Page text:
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|dc.guide||Khatri, K. N.||-|
|dc.description.abstract||The ever increasing thirst for energy by mankind has till now been largely quenched by natural resources like oil, gas and coal. With rapid industrialization and technological progress, it has become very important to explore and exploit newer avenues of these resources, before the existing ones are completely depleted. The importance of oil amongst the natural resources of energy was evident during the recent energy crisis which.led to a vigorous exploration for hydrocarbons in diffe-rent sub-surface environments. Oil is confined to structural traps, stratigraphic traps or a combination of these two (1) . Structural traps are relatively easy to locate by seismic exploration methods and since most of them have already been located, the oil industry is searching for stratigraphic traps to satisfy the increased demand for oil. A stratigraphic trap is one in which the chief trap making element is some variation in the stratigraphy or lithology, or both, of the reservoir rock, such as facies change, variable local porosity and permeability, pinchouts, lenticular sands, shop string sands, sand bars, channels and lenses, cavities, reefs, and unconformities (1) . -2 Stratigraphic traps seldom have any relation with either overlying or underlying reservoirs, but may be repeated later-ly (1). Stratigraphic phenomena generally extend over wide areas or along elongated trends, and the discovery of one sand bar, channel filling, sand patch, or organic reef therefore, strongly suggests that others will be found in the regions But, most structural effects of local stratigraphic phenomena are small and difficult or impossible to interpret correctly. Even after discovery, there are few clues to the size of the pool, or the direction in which it will extend; strati-graphic pools infact, are frequently a succession of surprises. In stratigraphic exploration we look for shoe string sand, sand patches, facies changes, distributory channels or organic reefs as the cause of the trap (1). The conventional method of seismic data interpretation can, under simple geologic conditions give indications of stra-tigraphic traps like angular unconformities and pinchouts, but can rarely delineate sandy zones, sand bars, channel lenses etc., which in general show completely, random distribution (1) . Stratigraphy is difficult to. resolve by conventional seismic interpretational methods. However, with the recent improvements in field methods seismic instrumentation and data processing techniques, the quality of reflection records has improved remarkably (10) . For this reason the seismic method -3- can be used with reasonable success for mapping the subsurface lithology and for the exploration of stratigraphic traps, pro-vided new and proper interpretational strategies are devised and adopted. Seismic stratigraphic exploration may then be used to determine the gross stratigraphy as well as the local lithological variations. Synthetic seismograms have made it possible to analyze and account for events recorded in the field as reflections in the absence of noise. The synthetic seismogram is a theoretical solution which gives the idealized response of a given strati-graphic sequence to an excitation by a seismic impulse. The analysis of theoretical seismograms would allow a correlation of the seismic signal with the stratigraphy which contributed to that signal. Thus, a stratigraphic sequence may be evolved based on the observed seismograms with the aid of the synthetic seismograms.....||en_US|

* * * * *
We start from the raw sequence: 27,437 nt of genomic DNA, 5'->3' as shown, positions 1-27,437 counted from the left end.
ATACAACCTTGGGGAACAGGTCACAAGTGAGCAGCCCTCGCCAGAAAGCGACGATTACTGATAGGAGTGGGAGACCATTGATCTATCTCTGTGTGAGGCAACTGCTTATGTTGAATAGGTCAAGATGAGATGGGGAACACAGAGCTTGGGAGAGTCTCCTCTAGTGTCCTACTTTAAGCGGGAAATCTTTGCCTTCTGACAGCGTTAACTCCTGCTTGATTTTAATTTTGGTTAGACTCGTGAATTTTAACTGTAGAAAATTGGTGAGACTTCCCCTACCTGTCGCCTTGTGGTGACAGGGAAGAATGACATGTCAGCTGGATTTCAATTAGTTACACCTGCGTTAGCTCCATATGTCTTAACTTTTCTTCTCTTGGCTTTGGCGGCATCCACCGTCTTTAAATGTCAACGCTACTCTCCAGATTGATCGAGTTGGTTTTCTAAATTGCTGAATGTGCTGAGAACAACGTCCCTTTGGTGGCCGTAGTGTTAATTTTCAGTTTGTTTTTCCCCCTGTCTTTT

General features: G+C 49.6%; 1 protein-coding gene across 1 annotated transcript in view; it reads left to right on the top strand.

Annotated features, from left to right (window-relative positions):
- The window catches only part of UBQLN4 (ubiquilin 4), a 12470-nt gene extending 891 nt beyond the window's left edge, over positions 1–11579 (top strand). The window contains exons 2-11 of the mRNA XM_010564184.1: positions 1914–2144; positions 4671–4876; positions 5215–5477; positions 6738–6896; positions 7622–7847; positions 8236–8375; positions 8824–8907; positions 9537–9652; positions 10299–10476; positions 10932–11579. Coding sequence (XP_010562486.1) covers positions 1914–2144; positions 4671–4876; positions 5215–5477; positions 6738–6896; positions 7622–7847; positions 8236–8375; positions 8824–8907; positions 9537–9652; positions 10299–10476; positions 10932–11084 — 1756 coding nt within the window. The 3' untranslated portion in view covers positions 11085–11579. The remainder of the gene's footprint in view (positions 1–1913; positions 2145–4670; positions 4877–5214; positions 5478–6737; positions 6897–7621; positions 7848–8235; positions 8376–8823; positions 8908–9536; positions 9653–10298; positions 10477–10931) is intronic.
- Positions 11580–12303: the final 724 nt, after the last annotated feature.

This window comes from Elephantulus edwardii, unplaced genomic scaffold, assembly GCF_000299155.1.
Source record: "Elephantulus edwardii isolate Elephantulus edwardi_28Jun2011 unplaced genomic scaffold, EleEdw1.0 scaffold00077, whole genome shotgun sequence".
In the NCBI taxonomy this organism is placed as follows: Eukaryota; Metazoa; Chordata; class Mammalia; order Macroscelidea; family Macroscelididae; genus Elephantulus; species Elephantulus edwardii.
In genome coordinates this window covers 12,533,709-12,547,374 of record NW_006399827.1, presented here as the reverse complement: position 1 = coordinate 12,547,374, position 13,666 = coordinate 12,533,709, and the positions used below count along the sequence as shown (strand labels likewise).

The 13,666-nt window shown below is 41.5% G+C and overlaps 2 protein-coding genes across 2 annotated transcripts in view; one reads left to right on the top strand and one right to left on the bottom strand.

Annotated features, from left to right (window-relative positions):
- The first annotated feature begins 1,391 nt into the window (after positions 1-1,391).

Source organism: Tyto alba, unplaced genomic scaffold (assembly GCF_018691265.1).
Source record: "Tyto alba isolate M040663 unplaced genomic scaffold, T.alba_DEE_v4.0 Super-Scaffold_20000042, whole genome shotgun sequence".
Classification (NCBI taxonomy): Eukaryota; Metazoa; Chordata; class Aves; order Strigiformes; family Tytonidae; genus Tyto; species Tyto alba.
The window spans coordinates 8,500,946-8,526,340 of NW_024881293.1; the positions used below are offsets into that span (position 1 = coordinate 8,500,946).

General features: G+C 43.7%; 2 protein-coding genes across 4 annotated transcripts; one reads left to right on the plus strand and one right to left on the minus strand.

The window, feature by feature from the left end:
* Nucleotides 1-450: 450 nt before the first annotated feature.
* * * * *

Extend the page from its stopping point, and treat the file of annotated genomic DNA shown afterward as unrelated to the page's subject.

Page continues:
|dc.subject||EARTH SCIENCE ENGINEERING||en_US|
|dc.title||A STOCHASTIC STUDY OF THE PROPERTIES OF SYNTHETIC SEISMOGRAMS CHARACTERISING SUB-SURFACE LITHOLOGY||en_US|
|Appears in Collections:||MASTERS' DISSERTATIONS (Earth Sci.)|
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